George Clooney's 'The Monuments Men': Star Writing Directing, Acting In Nazi Art Theft Film
Rolling in awards nominations for his political thriller "The Ides of March," George Clooney is already headed back to work.
According to The Wrap, the star, who next week will go up for three Golden Globes for "Ides," will co-produce, co-write, direct and star in "The Monuments Men," a thriller about art experts assigned by the Allied governments to recover the prolific amount of art stolen by the Nazis out of European museums.
Like with "Ides," Clooney will be working with partner Grant Heslov to create a script from material from another medium. While "ides" was based on the play "Farragut North," the pair will this time adapt from a book. The source original story comes from the nonfiction "The Monuments Men: Allied Heroes, Nazi Thieves, and the Greatest Treasure Hunt in History," by Robert M. Edsel.
"In a race against time, behind enemy lines, often unarmed, a special force of American and British museum directors, curators, art historians, and others, called the Monuments Men, risked their lives scouring Europe to prevent the destruction of thousands of years of culture," a description of the book on Amazon reads. "Focusing on the eleven-month period between D-Day and V-E Day, this fascinating account follows six Monuments Men and their impossible mission to save the world's great art from the Nazis."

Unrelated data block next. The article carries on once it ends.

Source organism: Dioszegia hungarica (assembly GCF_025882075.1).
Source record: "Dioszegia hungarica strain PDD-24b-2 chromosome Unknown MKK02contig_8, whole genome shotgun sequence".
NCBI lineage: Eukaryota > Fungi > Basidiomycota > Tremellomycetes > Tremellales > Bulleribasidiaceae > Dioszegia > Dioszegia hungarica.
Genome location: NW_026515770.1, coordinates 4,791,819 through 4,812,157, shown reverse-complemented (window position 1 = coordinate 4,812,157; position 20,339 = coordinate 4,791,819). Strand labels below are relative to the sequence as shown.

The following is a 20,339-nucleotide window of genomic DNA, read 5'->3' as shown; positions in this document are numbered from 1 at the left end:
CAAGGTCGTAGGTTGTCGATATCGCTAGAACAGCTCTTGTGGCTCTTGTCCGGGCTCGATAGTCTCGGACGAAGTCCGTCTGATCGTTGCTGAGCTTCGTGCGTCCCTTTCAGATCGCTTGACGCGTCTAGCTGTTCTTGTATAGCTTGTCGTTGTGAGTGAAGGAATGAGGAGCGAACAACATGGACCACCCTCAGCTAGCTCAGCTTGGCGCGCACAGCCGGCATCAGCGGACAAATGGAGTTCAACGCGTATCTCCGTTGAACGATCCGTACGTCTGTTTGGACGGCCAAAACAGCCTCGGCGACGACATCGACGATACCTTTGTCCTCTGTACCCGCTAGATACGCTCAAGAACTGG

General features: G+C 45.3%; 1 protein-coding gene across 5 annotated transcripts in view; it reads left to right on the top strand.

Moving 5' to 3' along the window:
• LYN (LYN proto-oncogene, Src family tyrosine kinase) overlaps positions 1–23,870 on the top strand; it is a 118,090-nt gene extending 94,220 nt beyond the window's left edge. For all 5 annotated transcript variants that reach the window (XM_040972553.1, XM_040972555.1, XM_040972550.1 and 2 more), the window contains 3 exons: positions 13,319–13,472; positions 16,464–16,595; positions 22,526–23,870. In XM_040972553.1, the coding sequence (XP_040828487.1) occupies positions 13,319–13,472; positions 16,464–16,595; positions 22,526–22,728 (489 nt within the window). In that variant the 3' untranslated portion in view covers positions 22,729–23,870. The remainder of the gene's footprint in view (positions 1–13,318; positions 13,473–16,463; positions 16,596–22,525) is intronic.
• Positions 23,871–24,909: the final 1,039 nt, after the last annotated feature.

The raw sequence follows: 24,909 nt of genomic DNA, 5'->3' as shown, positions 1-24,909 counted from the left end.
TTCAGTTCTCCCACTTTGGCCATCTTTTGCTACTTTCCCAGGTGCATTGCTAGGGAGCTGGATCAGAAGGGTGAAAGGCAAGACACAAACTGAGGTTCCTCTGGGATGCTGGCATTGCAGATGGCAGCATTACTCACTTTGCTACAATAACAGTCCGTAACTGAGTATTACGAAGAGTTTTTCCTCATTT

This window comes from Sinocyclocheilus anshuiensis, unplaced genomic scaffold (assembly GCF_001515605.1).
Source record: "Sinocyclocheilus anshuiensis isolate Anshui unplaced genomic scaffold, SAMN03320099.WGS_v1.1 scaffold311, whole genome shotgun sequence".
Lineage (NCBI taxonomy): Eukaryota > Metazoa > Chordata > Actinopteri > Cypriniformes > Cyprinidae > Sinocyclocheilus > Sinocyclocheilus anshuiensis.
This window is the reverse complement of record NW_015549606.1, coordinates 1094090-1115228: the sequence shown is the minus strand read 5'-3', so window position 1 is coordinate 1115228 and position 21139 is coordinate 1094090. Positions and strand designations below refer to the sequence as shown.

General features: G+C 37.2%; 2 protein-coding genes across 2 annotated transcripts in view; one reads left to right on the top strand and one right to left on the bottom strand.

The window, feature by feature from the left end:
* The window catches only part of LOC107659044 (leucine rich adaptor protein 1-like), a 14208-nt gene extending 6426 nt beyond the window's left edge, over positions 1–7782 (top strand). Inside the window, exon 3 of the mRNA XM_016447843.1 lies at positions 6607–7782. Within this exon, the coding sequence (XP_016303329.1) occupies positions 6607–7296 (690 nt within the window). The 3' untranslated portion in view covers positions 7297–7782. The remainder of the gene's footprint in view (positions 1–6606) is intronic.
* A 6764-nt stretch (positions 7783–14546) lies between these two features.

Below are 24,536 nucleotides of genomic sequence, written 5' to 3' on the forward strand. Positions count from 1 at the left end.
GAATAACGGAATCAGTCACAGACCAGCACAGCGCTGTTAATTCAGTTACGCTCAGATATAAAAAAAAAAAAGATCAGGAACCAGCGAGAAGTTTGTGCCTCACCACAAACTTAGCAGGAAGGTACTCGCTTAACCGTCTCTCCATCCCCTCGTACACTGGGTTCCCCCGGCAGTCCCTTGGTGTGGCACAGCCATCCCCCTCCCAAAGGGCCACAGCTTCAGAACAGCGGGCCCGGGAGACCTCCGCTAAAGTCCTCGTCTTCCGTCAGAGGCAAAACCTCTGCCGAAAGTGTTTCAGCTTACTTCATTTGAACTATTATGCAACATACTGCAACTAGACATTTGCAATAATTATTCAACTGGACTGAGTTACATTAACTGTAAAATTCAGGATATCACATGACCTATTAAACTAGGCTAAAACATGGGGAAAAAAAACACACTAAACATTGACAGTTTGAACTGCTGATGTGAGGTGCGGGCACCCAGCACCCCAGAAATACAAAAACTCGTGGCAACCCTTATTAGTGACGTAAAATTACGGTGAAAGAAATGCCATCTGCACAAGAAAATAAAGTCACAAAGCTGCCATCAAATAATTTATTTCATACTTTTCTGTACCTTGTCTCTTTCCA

Clooney has generally made films on a tight budget. "Ides" was made for just $12.5 million and "Good Night And Good Luck," his Edward R. Murrow film, budgeted at $7.5 million. His most expensive film, 2008's "Leatherheads," cost $58 million. This time, the star says, he'll be venturing on a more expensive endeavor.
"I'm not opposed to doing a commercial film, I'm just opposed to doing a commercial film that doesn't feel organic to me," he told The Wrap. "So if we're going to do a commercial film we thought, 'Let's do something that seems fun and actually have something to say.'"
Directing is now his passion, he told reporters at the Toronto Film Festival this fall.
"My career path for the last 10 years or so is to direct. Directing takes a long time to get done. My day job is acting, That's how I make my living, and directing is something I want to do," he said at a press conference for his other fall film, "The Descendants," for which he is nominated for Best Actor in a Drama at the Golden Globes. "So in between [directing jobs], if I get to work with good directors, there we go."
For more, click over to The Wrap.